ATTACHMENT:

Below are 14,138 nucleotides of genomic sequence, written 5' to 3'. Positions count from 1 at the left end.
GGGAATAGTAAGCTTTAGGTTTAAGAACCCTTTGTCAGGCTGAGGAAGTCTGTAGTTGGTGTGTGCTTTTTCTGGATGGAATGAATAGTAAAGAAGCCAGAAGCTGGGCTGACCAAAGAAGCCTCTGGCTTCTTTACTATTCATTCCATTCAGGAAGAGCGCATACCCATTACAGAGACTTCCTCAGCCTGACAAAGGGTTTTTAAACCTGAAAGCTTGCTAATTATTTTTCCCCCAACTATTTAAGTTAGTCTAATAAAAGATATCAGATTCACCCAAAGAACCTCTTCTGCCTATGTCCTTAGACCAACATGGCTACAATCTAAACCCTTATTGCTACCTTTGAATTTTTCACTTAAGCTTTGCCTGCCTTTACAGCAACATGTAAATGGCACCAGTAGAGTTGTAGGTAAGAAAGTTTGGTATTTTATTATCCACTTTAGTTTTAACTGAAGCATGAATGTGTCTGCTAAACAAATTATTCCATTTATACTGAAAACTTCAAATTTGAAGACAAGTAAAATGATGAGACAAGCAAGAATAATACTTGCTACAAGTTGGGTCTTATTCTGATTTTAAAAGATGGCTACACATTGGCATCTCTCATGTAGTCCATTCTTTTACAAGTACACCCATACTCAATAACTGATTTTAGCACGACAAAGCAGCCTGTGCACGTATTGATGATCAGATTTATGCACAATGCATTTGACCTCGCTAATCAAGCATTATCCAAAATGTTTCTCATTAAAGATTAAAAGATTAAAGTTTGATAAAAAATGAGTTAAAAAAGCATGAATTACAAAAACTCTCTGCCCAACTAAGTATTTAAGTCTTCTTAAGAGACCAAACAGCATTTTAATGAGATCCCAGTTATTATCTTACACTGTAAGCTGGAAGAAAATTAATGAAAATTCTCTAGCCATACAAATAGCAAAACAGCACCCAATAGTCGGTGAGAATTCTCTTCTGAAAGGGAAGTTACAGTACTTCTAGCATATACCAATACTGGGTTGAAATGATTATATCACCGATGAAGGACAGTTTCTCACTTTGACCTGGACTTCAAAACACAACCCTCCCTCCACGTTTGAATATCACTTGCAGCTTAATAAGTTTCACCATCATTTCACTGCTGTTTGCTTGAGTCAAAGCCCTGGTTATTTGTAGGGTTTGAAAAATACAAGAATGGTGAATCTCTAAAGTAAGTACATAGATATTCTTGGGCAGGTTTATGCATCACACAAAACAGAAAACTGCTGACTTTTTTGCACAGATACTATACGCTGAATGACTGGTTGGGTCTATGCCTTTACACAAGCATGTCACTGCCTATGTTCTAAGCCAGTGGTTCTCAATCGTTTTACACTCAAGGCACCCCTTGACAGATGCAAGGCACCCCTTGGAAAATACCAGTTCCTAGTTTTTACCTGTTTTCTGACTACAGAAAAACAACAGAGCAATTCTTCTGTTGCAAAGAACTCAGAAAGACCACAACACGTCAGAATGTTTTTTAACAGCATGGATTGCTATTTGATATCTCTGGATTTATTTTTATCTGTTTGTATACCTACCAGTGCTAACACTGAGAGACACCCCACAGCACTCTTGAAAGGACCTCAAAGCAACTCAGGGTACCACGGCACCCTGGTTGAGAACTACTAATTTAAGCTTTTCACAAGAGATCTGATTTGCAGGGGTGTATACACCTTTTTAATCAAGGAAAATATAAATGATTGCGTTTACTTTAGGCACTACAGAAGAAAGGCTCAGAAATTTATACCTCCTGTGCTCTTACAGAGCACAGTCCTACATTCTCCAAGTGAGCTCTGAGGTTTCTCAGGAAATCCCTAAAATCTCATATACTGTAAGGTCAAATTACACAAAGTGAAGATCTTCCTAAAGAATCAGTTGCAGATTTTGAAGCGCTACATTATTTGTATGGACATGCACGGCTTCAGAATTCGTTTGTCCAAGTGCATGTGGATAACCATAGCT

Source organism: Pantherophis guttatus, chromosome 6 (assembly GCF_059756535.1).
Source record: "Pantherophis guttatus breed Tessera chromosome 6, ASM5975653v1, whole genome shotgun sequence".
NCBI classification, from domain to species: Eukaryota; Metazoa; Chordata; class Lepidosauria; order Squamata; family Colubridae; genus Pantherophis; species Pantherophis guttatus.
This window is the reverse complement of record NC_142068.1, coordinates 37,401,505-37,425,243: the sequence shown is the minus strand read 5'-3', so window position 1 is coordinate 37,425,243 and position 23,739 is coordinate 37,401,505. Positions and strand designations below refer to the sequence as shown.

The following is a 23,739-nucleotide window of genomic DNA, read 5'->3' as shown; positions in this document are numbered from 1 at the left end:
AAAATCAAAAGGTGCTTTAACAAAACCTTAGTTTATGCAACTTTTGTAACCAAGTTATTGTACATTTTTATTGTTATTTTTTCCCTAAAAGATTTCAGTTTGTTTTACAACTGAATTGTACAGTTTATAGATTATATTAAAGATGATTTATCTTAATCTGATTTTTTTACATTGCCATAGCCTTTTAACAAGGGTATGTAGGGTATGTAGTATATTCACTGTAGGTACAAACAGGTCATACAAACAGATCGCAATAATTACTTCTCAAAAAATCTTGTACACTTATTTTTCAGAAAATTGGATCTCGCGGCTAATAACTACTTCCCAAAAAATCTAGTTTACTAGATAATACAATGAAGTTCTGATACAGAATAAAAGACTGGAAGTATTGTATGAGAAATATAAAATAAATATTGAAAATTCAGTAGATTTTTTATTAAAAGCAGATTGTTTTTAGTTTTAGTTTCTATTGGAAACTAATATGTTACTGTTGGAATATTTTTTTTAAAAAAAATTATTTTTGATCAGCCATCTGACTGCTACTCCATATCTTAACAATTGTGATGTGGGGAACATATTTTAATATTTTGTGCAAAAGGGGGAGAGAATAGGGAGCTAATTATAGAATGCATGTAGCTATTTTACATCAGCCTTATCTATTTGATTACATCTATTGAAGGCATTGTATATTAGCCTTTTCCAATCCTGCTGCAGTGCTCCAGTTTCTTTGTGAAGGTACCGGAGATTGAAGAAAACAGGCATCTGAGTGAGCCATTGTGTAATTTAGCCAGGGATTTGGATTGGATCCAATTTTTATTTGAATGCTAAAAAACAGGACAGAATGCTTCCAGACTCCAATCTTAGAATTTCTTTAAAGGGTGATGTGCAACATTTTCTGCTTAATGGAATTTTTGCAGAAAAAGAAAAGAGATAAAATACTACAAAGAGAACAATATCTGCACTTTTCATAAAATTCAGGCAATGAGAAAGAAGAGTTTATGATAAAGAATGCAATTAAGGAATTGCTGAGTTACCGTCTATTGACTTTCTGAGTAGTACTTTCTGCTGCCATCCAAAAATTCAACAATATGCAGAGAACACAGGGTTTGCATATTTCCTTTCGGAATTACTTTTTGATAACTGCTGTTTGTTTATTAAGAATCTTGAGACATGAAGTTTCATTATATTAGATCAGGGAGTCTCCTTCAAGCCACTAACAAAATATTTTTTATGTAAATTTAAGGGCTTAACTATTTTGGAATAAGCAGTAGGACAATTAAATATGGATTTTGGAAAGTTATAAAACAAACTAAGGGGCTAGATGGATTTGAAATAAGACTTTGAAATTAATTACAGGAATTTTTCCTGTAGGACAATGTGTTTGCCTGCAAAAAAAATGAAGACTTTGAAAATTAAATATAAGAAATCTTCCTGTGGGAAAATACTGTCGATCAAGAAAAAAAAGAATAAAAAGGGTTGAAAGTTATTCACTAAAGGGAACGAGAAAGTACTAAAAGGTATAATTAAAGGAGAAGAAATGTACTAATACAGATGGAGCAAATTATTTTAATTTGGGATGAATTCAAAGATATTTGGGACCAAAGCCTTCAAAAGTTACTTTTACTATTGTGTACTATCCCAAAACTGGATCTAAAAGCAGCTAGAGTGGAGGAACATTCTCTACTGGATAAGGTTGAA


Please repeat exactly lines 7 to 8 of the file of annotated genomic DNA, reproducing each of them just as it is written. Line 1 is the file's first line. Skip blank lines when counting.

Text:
The following is a 23,739-nucleotide window of genomic DNA, read 5'->3' as shown; positions in this document are numbered from 1 at the left end:
AAAATCAAAAGGTGCTTTAACAAAACCTTAGTTTATGCAACTTTTGTAACCAAGTTATTGTACATTTTTATTGTTATTTTTTCCCTAAAAGATTTCAGTTTGTTTTACAACTGAATTGTACAGTTTATAGATTATATTAAAGATGATTTATCTTAATCTGATTTTTTTACATTGCCATAGCCTTTTAACAAGGGTATGTAGGGTATGTAGTATATTCACTGTAGGTACAAACAGGTCATACAAACAGATCGCAATAATTACTTCTCAAAAAATCTTGTACACTTATTTTTCAGAAAATTGGATCTCGCGGCTAATAACTACTTCCCAAAAAATCTAGTTTACTAGATAATACAATGAAGTTCTGATACAGAATAAAAGACTGGAAGTATTGTATGAGAAATATAAAATAAATATTGAAAATTCAGTAGATTTTTTATTAAAAGCAGATTGTTTTTAGTTTTAGTTTCTATTGGAAACTAATATGTTACTGTTGGAATATTTTTTTTAAAAAAAATTATTTTTGATCAGCCATCTGACTGCTACTCCATATCTTAACAATTGTGATGTGGGGAACATATTTTAATATTTTGTGCAAAAGGGGGAGAGAATAGGGAGCTAATTATAGAATGCATGTAGCTATTTTACATCAGCCTTATCTATTTGATTACATCTATTGAAGGCATTGTATATTAGCCTTTTCCAATCCTGCTGCAGTGCTCCAGTTTCTTTGTGAAGGTACCGGAGATTGAAGAAAACAGGCATCTGAGTGAGCCATTGTGTAATTTAGCCAGGGATTTGGATTGGATCCAATTTTTATTTGAATGCTAAAAAACAGGACAGAATGCTTCCAGACTCCAATCTTAGAATTTCTTTAAAGGGTGATGTGCAACATTTTCTGCTTAATGGAATTTTTGCAGAAAAAGAAAAGAGATAAAATACTACAAAGAGAACAATATCTGCACTTTTCATAAAATTCAGGCAATGAGAAAGAAGAGTTTATGATAAAGAATGCAATTAAGGAATTGCTGAGTTACCGTCTATTGACTTTCTGAGTAGTACTTTCTGCTGCCATCCAAAAATTCAACAATATGCAGAGAACACAGGGTTTGCATATTTCCTTTCGGAATTACTTTTTGATAACTGCTGTTTGTTTATTAAGAATCTTGAGACATGAAGTTTCATTATATTAGATCAGGGAGTCTCCTTCAAGCCACTAACAAAATATTTTTTATGTAAATTTAAGGGCTTAACTATTTTGGAATAAGCAGTAGGACAATTAAATATGGATTTTGGAAAGTTATAAAACAAACTAAGGGGCTAGATGGATTTGAAATAAGACTTTGAAATTAATTACAGGAATTTTTCCTGTAGGACAATGTGTTTGCCTGCAAAAAAAATGAAGACTTTGAAAATTAAATATAAGAAATCTTCCTGTGGGAAAATACTGTCGATCAAGAAAAAAAAGAATAAAAAGGGTTGAAAGTTATTCACTAAAGGGAACGAGAAAGTACTAAAAGGTATAATTAAAGGAGAAGAAATGTACTAATACAGATGGAGCAAATTATTTTAATTTGGGATGAATTCAAAGATATTTGGGACCAAAGCCTTCAAAAGTTACTTTTACTATTGTGTACTATCCCAAAACTGGATCTAAAAGCAGCTAGAGTGGAGGAACATTCTCTACTGGATAAGGTTGAA